One thing that is unique about employment cases is that most of your jurors will come to your case seeing themselves as experts on employment. After all, most of them have jobs. And why do we have jobs? Mostly, for security. So cases about employment are in a very basic way cases about security. A company either protects that security by treating people well and by having good, fair, and accountable policies, or the company threatens that security, through retaliation, discrimination, or wrongful termination. Several employment lawyers, like Alex Craigie, have noted that connection and blogged on the Reptile. Kyle White notes potential questions that fall in line with a Reptile approach: “You would agree with me that a company must not endanger its employees, correct?” Beyond addressing physical danger, similar questions could effectively address the factors that promote or undermine the security of the relationship between employer and employee.
The principle of security also applies to our sources of fuel. In a way, we already employ the language of “threat” and “danger,” when we talk about our “energy security.” In addition, the specter of climate change has added another layer of potential danger when we think about energy, and the potential for oil, gas, or coal companies to threaten jurors or their loved ones can easily become part of the narrative in these cases. Fossil fuels are also popularly perceived as underlying reasons for wars in the Middle East. So those are some reasons to associate energy companies with reduced security. On the flip side, however, people are also motivated by fuel prices, since that can have a more immediate effect on economic security and standard of living.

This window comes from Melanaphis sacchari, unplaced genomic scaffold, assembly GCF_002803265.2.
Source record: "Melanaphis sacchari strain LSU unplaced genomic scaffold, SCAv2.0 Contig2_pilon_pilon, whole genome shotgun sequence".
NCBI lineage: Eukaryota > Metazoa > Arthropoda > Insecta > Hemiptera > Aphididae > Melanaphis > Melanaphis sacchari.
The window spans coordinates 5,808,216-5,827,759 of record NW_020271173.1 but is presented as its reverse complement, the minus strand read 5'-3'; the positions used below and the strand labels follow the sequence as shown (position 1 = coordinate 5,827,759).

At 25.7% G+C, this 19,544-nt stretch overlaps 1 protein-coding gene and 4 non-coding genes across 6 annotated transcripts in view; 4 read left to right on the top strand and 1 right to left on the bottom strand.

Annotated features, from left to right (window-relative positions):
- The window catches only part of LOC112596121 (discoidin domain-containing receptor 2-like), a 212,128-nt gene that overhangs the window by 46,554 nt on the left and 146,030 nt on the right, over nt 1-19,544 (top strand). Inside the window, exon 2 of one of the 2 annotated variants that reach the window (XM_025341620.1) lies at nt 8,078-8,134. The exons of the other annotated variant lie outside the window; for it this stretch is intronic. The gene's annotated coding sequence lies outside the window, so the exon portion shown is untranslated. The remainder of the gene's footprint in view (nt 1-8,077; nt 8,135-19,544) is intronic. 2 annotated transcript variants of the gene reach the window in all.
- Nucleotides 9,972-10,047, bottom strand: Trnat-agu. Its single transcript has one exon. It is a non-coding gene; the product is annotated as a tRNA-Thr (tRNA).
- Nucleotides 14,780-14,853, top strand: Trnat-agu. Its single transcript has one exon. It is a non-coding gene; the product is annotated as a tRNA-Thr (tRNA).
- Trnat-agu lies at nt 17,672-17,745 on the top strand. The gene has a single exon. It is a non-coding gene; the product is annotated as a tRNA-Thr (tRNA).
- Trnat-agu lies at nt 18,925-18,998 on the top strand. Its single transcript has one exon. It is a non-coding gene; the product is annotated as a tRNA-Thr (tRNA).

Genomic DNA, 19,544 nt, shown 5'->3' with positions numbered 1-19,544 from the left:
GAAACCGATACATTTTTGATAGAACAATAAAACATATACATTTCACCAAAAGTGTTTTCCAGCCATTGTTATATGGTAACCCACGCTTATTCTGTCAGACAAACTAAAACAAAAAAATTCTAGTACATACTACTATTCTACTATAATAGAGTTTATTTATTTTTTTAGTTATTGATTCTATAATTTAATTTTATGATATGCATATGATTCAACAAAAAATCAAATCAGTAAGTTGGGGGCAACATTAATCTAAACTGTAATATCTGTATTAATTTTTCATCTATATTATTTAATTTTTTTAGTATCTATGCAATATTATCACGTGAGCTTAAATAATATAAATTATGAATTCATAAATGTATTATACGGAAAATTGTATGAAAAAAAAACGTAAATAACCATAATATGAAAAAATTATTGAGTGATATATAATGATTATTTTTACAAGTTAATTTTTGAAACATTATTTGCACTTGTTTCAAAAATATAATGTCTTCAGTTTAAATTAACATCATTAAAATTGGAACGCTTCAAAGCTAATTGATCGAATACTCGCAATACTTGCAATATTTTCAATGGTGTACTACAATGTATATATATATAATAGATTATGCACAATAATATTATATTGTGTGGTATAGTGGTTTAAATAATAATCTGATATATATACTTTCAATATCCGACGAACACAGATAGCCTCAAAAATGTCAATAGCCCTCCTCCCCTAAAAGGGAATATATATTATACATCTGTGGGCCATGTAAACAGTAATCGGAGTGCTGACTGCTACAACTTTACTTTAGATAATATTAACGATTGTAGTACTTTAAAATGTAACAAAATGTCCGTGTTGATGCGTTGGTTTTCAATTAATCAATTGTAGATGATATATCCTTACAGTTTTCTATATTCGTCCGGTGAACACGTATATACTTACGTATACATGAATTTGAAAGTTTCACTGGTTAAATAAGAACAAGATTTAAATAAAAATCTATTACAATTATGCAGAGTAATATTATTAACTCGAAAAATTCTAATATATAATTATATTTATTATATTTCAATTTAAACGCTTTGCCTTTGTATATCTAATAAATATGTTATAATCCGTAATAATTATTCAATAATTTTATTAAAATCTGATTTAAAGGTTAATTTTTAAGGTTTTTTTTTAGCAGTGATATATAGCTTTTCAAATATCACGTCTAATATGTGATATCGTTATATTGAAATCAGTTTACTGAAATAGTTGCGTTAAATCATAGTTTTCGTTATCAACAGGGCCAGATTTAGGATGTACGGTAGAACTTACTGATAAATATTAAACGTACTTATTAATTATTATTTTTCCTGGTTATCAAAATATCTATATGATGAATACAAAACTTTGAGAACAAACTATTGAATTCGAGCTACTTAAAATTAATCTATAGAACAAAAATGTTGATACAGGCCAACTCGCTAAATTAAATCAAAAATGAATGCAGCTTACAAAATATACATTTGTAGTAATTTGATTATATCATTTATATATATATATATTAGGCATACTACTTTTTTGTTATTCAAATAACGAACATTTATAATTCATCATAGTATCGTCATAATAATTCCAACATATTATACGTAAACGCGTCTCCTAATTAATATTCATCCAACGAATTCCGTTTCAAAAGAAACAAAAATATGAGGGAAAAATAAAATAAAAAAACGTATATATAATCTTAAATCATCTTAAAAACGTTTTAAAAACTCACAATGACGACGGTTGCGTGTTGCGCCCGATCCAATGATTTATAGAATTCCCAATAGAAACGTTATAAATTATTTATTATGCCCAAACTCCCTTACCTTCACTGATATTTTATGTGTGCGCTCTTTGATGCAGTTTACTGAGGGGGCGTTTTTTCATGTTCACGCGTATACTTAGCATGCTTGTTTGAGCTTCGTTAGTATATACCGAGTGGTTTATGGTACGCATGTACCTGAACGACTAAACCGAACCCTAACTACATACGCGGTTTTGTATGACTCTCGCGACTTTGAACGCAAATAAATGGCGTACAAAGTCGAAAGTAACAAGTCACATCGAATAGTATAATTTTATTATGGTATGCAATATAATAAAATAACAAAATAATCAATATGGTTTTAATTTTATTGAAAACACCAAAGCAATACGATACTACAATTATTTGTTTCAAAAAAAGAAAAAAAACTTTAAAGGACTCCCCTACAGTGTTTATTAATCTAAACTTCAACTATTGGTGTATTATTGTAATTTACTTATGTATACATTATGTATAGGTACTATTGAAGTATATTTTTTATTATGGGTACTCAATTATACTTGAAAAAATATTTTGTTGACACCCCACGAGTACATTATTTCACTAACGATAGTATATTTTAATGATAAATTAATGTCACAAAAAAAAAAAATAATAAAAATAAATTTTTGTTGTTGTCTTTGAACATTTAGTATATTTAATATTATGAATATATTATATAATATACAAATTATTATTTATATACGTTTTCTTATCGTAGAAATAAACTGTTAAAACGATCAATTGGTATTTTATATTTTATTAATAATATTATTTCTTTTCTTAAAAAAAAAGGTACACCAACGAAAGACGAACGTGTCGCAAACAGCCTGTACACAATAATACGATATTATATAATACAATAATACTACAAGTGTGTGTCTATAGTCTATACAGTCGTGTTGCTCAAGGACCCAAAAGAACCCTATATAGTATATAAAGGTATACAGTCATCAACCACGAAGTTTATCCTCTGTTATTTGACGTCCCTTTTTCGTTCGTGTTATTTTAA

Intellectual Property Litigation
As a final litigation type to discuss in this post, intellectual property might be seen as the greatest stretch for applying the Reptile perspective. And I admit, I haven’t (yet) heard of an intellectual property case that employed the Reptile model. However, I think it is important to keep in mind that the main ingredient in the Reptile approach is the motivation to defend something that is under threat. And in trademark, copyright, and patent cases, there is definitely something that is under threat: innovation, freedom, fair competition, all of that could be threatened by one party or the other. As we have written before, some jurors oppose the very idea of intellectual property, in part because it is seen as threatening the marketplace competition that would give us a better quality of life.
The bottom line factor that makes the Reptile applicable beyond its home base is the reality that we are motivated to protect things other than just our physical security. Thinking back to Maslow’s hierarchy of needs that you may have learned in Psychology 101, you’ll recall that basic needs for survival and safety form the foundation, but as you move up you get into motivators like esteem and achievement of potential. Any motivation that can tap in anywhere on that ladder is a motivation that can follow the Reptile approach.
Other Posts on Reptile: